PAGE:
The Cost of Corruption to Latin America’s Competitiveness

The Cost of Corruption to Latin America’s Competitiveness


The World Bank identifies corruption as the single greatest obstacle to economic and social development. And, indeed, the prevalence of corruption is strongly correlated with a country’s overall competitiveness. The World Economic Forum estimates that bribe payments amount to over $1 trillion annually, with Latin American countries being among the most corrupt.1

Meanwhile, the region is struggling in regard to its global competitiveness: Mexico and Brazil, the region’s two biggest economies, both saw their competitiveness stagnate from 2009 to 2011, while China became more competitive during the same period.2

Countries that have tackled corruption have reaped enormous benefits: by some estimates, reducing corruption can increase per capita income by up to 400 percent.3 That said, addressing the scourge of corruption entails fundamental changes to how the public sector operates—and to ingrained attitudes and mentalities. This requires dedicated commitment and much political will. But with corruption so instilled in the Latin American culture, who is up for the challenge?

Corruption as a modus operandi

Historically, Latin American countries were characterized by having weak democratic institutions and authoritative governments, the perfect combination for the spread of corruption. While this has been gradually changing all across the region during the past three decades, the phenomenon remains entrenched deep within the roots of society, proving difficult to eradicate.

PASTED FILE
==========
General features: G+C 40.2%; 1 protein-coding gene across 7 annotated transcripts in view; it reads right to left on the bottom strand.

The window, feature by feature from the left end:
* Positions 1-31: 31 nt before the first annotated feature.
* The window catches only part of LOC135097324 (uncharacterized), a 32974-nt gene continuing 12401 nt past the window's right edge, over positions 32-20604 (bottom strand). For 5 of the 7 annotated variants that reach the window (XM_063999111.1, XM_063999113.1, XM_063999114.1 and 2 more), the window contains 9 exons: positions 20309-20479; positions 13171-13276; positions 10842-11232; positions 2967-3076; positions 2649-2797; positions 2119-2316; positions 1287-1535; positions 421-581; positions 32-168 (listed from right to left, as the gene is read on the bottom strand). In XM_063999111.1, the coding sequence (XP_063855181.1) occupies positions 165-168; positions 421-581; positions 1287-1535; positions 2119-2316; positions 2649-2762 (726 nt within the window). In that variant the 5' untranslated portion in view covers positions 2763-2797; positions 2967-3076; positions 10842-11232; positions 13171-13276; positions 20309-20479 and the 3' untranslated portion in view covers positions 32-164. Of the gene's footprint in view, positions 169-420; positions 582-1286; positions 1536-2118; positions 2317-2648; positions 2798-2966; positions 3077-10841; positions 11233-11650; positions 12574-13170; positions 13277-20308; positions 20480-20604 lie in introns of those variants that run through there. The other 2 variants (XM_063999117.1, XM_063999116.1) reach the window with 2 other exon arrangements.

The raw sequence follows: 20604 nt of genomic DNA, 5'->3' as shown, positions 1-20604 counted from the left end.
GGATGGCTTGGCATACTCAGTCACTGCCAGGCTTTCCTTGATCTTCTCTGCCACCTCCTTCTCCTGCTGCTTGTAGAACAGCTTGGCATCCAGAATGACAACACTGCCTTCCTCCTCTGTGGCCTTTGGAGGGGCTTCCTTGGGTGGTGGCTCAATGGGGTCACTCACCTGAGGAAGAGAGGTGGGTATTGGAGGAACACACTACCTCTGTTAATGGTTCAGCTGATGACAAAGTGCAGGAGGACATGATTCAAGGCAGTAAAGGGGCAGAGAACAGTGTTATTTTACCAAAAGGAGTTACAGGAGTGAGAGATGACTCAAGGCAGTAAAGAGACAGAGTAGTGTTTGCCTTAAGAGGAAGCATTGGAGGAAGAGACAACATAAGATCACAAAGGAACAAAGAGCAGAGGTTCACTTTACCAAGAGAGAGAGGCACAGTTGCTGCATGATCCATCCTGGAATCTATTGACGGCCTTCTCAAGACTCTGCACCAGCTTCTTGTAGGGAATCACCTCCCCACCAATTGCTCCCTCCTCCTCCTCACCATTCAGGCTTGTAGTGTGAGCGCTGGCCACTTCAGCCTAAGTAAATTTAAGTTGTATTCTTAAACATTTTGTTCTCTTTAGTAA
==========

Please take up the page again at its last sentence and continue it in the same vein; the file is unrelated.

Indeed, Transparency International’s annual Corruption Perceptions Index (CPI) shows that in 2011 most Latin American countries (with the notable exceptions of Chile and Uruguay) are still subject to endemic corruption. Despite recent government attempts to tackle corruption, Brazil and Mexico still only obtained lowly scores of 3.8 and 3.0, respectively (whereas the region’s outliers, Chile and Uruguay, scored 7.2 and 7.0).4

Sadly, bribery of public officials, kickbacks in public procurement and embezzlement of public funds are still all too prevalent throughout Latin America, to the point that such practices constitute an unspoken modus operandi for doing business in the region. A case in point are the recent revelations, first published by the New York Times, of Wal-Mart’s systematic bribery of Mexican officials to the tune of US$ 24 million over a 9-year period.5 The giant retailer’s Mexican business unit had set up an elaborate scheme to systematically offer bribes and facilitation payments for accelerating necessary zoning permits and getting store construction underway ahead of its competitors. That the case came to light at all is exceptional and it speaks to the prevailing expectations and, indeed, the culture of corruption in the region’s business dealings. Some sectors are more prone to corruption than others: AMI estimates, for instance, that the average corruption level on infrastructure projects ranges from 15% to 25% of project value, and up to 30% in the region’s most corrupt countries.

The adverse effects of corruption

The effects of corruption run deep. Countries with high levels of corruption experience lower acceptance of established institutions, deficient court systems, political instability, and heightened income inequality. Corruption also lowers the quality of public infrastructure and expenditures on education and health. Furthermore, there is a direct correlation between corruption, the growth of the informal economy, and the spread of illicit activity in the form of organized crime and illegal cartels, among others. Sadly, all of these attributes are all too often characteristic of many Latin American countries and they all contribute to eroding competitiveness in the global economy.